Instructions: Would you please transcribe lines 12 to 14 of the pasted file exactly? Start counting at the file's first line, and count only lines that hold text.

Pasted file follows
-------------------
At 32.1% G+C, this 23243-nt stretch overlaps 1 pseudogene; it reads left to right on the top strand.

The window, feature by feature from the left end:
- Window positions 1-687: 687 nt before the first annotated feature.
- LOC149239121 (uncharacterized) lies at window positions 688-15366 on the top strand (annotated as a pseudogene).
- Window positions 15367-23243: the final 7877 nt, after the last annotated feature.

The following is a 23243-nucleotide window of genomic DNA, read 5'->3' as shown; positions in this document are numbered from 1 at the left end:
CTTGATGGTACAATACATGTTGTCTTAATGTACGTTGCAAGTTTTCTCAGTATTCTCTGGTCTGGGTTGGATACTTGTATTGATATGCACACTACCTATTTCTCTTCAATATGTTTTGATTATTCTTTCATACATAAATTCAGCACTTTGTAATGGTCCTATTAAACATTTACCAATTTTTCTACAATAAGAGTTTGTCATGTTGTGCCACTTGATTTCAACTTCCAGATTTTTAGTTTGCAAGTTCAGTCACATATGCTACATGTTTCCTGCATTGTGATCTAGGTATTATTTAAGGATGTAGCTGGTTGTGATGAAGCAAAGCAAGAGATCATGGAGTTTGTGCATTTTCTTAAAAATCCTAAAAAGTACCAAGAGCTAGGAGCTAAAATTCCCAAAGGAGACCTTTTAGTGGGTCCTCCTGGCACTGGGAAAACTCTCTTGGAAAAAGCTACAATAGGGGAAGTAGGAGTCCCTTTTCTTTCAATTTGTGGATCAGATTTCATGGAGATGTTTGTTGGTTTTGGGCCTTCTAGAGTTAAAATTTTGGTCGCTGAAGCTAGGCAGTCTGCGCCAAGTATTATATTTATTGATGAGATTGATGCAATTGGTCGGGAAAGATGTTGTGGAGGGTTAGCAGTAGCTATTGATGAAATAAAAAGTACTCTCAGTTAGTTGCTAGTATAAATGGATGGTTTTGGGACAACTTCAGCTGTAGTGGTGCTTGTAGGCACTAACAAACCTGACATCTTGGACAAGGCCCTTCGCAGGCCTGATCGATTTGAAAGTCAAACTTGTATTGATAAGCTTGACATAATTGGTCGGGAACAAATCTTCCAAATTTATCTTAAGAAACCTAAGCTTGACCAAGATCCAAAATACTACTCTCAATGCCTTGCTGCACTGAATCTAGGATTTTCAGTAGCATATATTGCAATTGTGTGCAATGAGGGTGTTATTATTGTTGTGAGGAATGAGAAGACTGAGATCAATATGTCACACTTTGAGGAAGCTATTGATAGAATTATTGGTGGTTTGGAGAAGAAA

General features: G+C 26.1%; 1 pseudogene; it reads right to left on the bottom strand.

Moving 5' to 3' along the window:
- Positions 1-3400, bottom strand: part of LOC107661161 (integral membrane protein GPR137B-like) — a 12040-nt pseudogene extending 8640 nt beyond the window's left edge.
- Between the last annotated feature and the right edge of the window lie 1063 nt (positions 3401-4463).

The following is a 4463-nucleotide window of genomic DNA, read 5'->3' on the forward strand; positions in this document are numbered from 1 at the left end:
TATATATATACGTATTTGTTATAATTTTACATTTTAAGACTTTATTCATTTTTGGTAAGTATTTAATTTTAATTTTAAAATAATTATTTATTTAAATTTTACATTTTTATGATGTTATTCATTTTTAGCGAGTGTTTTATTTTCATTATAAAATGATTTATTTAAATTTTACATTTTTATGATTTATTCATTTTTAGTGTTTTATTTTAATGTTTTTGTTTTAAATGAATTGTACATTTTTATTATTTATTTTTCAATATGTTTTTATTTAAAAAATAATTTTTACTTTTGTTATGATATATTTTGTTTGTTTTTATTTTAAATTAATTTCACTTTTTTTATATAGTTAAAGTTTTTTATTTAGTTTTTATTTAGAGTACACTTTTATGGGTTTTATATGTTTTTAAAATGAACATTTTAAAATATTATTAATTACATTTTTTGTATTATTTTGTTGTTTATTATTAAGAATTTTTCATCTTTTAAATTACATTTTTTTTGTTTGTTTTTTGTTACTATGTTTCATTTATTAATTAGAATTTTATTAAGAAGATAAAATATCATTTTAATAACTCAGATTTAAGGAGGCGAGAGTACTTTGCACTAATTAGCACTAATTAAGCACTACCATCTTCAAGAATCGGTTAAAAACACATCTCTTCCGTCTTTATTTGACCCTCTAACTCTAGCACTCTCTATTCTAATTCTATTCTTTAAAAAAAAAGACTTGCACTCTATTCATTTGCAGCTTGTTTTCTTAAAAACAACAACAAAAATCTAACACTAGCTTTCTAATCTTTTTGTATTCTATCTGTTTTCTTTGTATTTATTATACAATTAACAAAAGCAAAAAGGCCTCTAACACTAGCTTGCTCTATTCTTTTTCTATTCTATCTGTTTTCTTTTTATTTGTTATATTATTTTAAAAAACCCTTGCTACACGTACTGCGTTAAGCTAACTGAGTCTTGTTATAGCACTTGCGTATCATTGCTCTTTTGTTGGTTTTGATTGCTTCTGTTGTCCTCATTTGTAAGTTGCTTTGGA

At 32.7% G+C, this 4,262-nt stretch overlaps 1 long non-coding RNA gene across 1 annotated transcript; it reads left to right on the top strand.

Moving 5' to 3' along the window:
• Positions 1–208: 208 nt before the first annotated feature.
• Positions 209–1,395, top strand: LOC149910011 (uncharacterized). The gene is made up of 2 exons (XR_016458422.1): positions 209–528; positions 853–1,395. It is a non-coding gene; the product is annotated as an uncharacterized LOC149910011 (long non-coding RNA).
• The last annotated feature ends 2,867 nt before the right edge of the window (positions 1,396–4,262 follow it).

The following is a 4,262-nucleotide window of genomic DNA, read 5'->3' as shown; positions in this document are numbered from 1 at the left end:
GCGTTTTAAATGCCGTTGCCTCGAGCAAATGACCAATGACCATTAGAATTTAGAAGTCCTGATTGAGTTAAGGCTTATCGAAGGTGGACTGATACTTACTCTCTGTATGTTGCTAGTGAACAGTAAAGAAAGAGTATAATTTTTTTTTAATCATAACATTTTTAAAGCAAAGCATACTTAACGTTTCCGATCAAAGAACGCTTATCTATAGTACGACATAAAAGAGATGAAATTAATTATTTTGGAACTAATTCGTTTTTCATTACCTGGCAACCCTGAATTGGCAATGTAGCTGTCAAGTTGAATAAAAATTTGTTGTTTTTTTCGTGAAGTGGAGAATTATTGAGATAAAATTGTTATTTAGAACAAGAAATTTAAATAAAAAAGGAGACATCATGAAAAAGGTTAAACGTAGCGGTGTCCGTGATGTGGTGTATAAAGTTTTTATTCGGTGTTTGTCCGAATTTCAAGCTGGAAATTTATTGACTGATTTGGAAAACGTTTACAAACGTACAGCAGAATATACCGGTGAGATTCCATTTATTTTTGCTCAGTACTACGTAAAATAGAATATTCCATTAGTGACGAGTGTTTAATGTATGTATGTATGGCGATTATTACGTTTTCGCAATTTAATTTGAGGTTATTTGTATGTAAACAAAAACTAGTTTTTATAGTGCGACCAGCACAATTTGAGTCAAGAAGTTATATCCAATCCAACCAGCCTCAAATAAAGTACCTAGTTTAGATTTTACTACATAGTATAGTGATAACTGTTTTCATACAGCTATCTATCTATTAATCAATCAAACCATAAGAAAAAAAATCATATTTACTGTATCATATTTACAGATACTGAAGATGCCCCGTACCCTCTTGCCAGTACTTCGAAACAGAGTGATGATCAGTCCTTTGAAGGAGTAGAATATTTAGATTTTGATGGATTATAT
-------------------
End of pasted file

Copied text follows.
The following is a 4463-nucleotide window of genomic DNA, read 5'->3' on the forward strand; positions in this document are numbered from 1 at the left end:
TATATATATACGTATTTGTTATAATTTTACATTTTAAGACTTTATTCATTTTTGGTAAGTATTTAATTTTAATTTTAAAATAATTATTTATTTAAATTTTACATTTTTATGATGTTATTCATTTTTAGCGAGTGTTTTATTTTCATTATAAAATGATTTATTTAAATTTTACATTTTTATGATTTATTCATTTTTAGTGTTTTATTTTAATGTTTTTGTTTTAAATGAATTGTACATTTTTATTATTTATTTTTCAATATGTTTTTATTTAAAAAATAATTTTTACTTTTGTTATGATATATTTTGTTTGTTTTTATTTTAAATTAATTTCACTTTTTTTATATAGTTAAAGTTTTTTATTTAGTTTTTATTTAGAGTACACTTTTATGGGTTTTATATGTTTTTAAAATGAACATTTTAAAATATTATTAATTACATTTTTTGTATTATTTTGTTGTTTATTATTAAGAATTTTTCATCTTTTAAATTACATTTTTTTTGTTTGTTTTTTGTTACTATGTTTCATTTATTAATTAGAATTTTATTAAGAAGATAAAATATCATTTTAATAACTCAGATTTAAGGAGGCGAGAGTACTTTGCACTAATTAGCACTAATTAAGCACTACCATCTTCAAGAATCGGTTAAAAACACATCTCTTCCGTCTTTATTTGACCCTCTAACTCTAGCACTCTCTATTCTAATTCTATTCTTTAAAAAAAAAGACTTGCACTCTATTCATTTGCAGCTTGTTTTCTTAAAAACAACAACAAAAATCTAACACTAGCTTTCTAATCTTTTTGTATTCTATCTGTTTTCTTTGTATTTATTATACAATTAACAAAAGCAAAAAGGCCTCTAACACTAGCTTGCTCTATTCTTTTTCTATTCTATCTGTTTTCTTTTTATTTGTTATATTATTTTAAAAAACCCTTGCTACACGTACTGCGTTAAGCTAACTGAGTCTTGTTATAGCACTTGCGTATCATTGCTCTTTTGTTGGTTTTGATTGCTTCTGTTGTCCTCATTTGTAAGTTGCTTTGGA

At 32.7% G+C, this 4,262-nt stretch overlaps 1 long non-coding RNA gene across 1 annotated transcript; it reads left to right on the top strand.